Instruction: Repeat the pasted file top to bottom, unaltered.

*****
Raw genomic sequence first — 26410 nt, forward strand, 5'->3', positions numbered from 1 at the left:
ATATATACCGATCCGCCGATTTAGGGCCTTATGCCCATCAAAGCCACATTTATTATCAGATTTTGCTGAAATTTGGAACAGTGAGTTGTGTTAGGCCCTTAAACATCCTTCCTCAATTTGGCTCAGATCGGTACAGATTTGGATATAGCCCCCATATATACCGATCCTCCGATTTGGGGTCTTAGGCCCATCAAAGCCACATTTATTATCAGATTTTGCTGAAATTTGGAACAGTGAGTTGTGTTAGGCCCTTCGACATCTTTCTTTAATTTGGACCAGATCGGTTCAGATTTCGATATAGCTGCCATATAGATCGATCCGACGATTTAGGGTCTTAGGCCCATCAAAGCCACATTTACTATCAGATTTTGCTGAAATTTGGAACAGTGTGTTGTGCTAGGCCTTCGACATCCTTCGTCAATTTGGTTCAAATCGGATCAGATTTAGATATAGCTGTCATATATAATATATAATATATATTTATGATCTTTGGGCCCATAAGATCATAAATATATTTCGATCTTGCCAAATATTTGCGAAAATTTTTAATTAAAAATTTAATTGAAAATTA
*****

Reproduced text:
Raw genomic sequence first — 26410 nt, forward strand, 5'->3', positions numbered from 1 at the left:
ATATATACCGATCCGCCGATTTAGGGCCTTATGCCCATCAAAGCCACATTTATTATCAGATTTTGCTGAAATTTGGAACAGTGAGTTGTGTTAGGCCCTTAAACATCCTTCCTCAATTTGGCTCAGATCGGTACAGATTTGGATATAGCCCCCATATATACCGATCCTCCGATTTGGGGTCTTAGGCCCATCAAAGCCACATTTATTATCAGATTTTGCTGAAATTTGGAACAGTGAGTTGTGTTAGGCCCTTCGACATCTTTCTTTAATTTGGACCAGATCGGTTCAGATTTCGATATAGCTGCCATATAGATCGATCCGACGATTTAGGGTCTTAGGCCCATCAAAGCCACATTTACTATCAGATTTTGCTGAAATTTGGAACAGTGTGTTGTGCTAGGCCTTCGACATCCTTCGTCAATTTGGTTCAAATCGGATCAGATTTAGATATAGCTGTCATATATAATATATAATATATATTTATGATCTTTGGGCCCATAAGATCATAAATATATTTCGATCTTGCCAAATATTTGCGAAAATTTTTAATTAAAAATTTAATTGAAAATTA